11. M’Piga, P., Belanger, R.R., Paulitz, T.C. and Benhamou, N. (1997). Increased resistance toFusarium oxysporum f.sp.radicislycopersici in tomato plants treated with endophytic bacteriumPseudomonas fluorescens strain 63–28.Physiol. Mol. Pl. Pathol.50: 301–320.CrossRefGoogle Scholar
  12. Nandakumar, R., Babu, S., Viswanathan, R., Raguchander, T., and Samiyappan, R. (2001). Induction of systemic resistance in rice against sheath blight disease byPseudomonas fluorescens.Soil Biology and Biochemistry,33: 603–612.CrossRefGoogle Scholar
  13. Rao, K.C. (1986). Analysis of sugarcane for maturity and quality. In:Selection procedures in sugarcane varietal testing. p 12–14. Sugarcane Breeding Institute. Coimbatore, India.Google Scholar
  14. Senthil, N., Jayaraj, J. and Shanmugam, V. (2000). Evaluation of fungal and bacterial antagonists againstColletotrichum falcatum Went, causing red rot of sugarcane.Indian Sugar50: 423–432.Google Scholar
  15. Singh, K. and Singh, R.P. (1989). Red rot. In: Ricaud. C., Egan B.T., Gillaspie, Jr. A.G., Hughes, C.G. (ed.):Diseases of Sugarcane: Major Diseases. p 169–188. Elsevier, Amsterdam.CrossRefGoogle Scholar
  16. Singh, N. (1994).Trichoderma harzianum andChaetomium sp. as potential biocontrol fungi in management of red rot disease of sugarcane.J. Biol. Control.8: 65–67.Google Scholar
  17. Singh, O.N. and Waraitch, K.S. (1977). Metabolic changes induced byColletotrichum falcatum Went in sugarcane.Sugarcane Pathologist’s Newsl.19: 7–9.Google Scholar
  18. Srinivasan, K.V. and Bhat, N.R (1961). Red rot of sugar cane: Criteria for grading resistance.J. Indian Bot. Soc.40: 566–577.Google Scholar
  19. Sundara, B. (1998). Sugarcane cultivation, p. 392.-Vikas Publishing House Pvt Ltd, New Delhi. India.Google Scholar
  20. Van Loon, L.C., Bakker, P.A.H.M. and Pieterse, C.M.J. (1998). Systemic resistance induced by rhizosphere bacteria.Ann. Rev. Phytopathol.36: 453–483.CrossRefGoogle Scholar
  21. Van Peer, R., Niemann, G.J. and Schippers, B. (1991). Induced resistance and phytoalexin accumulation in biological control ofFusarium wilt of carnation byPseudomonas sp. strain WCS417.Phytopathology,81: 728–743.CrossRefGoogle Scholar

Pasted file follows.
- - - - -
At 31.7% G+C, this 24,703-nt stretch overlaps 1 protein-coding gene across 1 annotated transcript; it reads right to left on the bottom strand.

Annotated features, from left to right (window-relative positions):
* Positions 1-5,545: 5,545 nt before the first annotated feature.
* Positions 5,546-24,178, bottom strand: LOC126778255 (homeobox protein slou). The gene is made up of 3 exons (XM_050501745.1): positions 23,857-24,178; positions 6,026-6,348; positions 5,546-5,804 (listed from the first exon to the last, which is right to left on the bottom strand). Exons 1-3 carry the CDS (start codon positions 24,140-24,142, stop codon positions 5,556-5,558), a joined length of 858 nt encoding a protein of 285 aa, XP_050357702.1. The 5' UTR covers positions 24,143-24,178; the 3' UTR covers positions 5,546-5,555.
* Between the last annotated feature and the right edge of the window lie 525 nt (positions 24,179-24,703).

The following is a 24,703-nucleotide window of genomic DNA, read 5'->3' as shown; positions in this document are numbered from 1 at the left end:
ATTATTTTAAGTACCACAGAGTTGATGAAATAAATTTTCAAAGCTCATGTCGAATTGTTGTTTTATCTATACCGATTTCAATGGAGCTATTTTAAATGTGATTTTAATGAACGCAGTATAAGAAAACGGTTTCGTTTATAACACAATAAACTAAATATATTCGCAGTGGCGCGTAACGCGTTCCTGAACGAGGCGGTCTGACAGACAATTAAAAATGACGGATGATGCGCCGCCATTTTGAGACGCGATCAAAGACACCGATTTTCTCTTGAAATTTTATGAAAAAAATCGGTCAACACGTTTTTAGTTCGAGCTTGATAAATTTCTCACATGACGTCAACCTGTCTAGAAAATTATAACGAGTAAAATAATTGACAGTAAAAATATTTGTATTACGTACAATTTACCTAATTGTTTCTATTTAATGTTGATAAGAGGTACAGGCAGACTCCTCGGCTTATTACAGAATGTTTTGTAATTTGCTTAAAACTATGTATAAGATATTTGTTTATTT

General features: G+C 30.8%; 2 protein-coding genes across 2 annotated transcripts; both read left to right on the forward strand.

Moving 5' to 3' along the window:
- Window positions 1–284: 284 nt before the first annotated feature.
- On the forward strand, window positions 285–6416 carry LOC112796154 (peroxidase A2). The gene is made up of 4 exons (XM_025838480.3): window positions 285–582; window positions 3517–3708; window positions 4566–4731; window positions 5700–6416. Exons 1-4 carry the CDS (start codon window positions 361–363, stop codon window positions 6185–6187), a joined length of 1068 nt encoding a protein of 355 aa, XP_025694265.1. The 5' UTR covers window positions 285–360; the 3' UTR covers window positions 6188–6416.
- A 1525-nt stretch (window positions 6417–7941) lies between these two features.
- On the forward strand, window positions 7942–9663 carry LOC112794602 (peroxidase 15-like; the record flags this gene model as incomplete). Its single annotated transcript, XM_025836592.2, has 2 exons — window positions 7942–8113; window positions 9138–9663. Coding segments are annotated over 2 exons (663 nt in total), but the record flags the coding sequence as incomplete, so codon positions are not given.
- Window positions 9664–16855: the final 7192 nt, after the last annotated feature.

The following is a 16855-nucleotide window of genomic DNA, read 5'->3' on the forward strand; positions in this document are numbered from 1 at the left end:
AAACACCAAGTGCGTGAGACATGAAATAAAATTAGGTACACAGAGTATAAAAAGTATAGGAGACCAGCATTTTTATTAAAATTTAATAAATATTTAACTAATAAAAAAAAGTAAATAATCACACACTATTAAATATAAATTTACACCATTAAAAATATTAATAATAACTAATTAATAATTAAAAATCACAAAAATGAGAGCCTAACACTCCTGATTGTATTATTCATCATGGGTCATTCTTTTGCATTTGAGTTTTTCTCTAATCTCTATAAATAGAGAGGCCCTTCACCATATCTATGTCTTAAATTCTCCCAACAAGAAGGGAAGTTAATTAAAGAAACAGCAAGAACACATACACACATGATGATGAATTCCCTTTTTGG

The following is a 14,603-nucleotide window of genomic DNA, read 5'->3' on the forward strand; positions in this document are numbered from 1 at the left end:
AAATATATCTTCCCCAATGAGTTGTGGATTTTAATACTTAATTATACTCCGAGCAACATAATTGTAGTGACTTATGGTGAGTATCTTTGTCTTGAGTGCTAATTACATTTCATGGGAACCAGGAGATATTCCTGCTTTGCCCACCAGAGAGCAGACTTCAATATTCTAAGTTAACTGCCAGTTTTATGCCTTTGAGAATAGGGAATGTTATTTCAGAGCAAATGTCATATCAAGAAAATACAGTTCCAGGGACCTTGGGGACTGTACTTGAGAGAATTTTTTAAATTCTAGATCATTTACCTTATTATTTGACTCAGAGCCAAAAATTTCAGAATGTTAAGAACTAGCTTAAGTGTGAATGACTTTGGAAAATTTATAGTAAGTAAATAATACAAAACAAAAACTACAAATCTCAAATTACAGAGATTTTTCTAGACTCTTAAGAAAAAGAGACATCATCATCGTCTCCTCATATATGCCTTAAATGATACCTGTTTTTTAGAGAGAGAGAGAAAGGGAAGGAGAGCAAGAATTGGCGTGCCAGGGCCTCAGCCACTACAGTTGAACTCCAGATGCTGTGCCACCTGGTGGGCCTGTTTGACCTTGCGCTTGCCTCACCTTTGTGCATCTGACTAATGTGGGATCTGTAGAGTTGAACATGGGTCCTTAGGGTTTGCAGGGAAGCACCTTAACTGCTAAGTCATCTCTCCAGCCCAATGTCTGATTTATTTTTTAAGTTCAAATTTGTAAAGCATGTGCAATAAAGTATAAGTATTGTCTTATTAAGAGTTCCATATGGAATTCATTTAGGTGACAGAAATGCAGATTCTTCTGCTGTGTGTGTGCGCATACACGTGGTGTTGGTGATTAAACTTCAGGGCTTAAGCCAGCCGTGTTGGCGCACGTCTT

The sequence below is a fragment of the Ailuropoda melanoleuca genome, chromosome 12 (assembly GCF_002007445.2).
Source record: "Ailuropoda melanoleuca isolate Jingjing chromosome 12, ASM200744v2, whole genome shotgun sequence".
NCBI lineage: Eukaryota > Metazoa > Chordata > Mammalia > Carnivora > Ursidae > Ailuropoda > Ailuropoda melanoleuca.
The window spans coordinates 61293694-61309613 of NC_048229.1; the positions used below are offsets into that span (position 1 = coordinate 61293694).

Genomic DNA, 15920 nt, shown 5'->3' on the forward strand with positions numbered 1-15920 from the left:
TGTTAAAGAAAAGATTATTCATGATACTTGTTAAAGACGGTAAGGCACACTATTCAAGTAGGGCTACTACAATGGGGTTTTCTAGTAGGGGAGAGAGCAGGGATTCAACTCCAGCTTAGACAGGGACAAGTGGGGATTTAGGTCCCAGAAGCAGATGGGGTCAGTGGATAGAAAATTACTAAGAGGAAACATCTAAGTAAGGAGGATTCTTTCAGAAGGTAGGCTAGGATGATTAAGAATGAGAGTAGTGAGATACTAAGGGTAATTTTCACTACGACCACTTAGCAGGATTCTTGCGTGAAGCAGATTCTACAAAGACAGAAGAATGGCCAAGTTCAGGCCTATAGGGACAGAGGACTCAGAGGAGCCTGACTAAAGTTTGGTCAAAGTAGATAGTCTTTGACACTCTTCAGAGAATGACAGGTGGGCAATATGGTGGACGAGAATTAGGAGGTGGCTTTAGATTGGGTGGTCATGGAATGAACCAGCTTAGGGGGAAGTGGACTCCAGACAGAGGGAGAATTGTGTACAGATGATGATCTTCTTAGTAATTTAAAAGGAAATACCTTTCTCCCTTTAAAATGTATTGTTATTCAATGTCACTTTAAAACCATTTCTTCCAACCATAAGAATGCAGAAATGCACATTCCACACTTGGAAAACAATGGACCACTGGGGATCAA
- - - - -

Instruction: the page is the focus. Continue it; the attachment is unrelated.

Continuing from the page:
22. Vidhyasekaran, P. and Muthamilan, M. (1995). Development of formulation ofPseudomonas fluorescens for control of chickpea wilt.Pl. Dis.79: 782–780.CrossRefGoogle Scholar
  23. Viswanathan, R., Padmanaban, P. and Mohanraj, D. (1997). Growing virulence of red rot pathogen of sugarcane in Tamil Nadu.Indian Sugar,37: 23–30.Google Scholar
  24. Viswanathan, R. and Samiyappan, R. (1999). Induction of systemic resistance by plant growth promoting bacteria against red rot disease caused byColletotrichum falcatum Went, in sugarcane. Proc. of Sugar Technology Association of India,61: 24–39.Google Scholar
  25. Viswanathan, R. and Samiyappan, R. (2000a). Red rot disease in sugarcane: Challenges and Prospects.Madras Agric. J.87: 549- 559.Google Scholar
  26. Viswanathan, R. and Samiyappan, R. (2001). Role of chitinases inPseudomonas spp. induced systemic resistance againstColletotrichum falcatum in sugarcane.Indian Phytopath., 54: 418- 423.Google Scholar
  27. Viswanathan, R. and Samiyappan, R. (2002). Induced systemic resistance by fluorescent pseudomonads against red rot disease of sugarcane caused byColletotrichum falcatum.Crop Protection,21: 1–10.CrossRefGoogle Scholar
  28. Wei, G., Kloepper, J. W. and Tuzun, S. (1996). Induction of systemic resistance in cucumber diseases and increased plant growth by plant growth promoting rhizobacteria under field conditions.Phytopathology,86: 221–224.CrossRefGoogle Scholar

Copyright information

© Society for Sugar Research & Promotion 1999

Authors and Affiliations

  • N. Senthil
    • 1
  • T. Raguchander
    • 2
  • R. Viswanathan
    • 3
  • R. Samiyappan
    • 1
  1. 1.Department of Plant PathologyCentre for Plant Protection Studies, Tamil Nadu Agricultural UniversityCoimbatore-641 003, Tamil NaduIndia
  2. 2.Sugarcane Research StationTamil Nadu Agricultural UniversityCuddalore-607 001, Tamil NaduIndia
  3. 3.Plant Pathology SectionSugarcane Breeding InsituteCoimbatore-641 007, Tamil NaduIndia

Personalised recommendations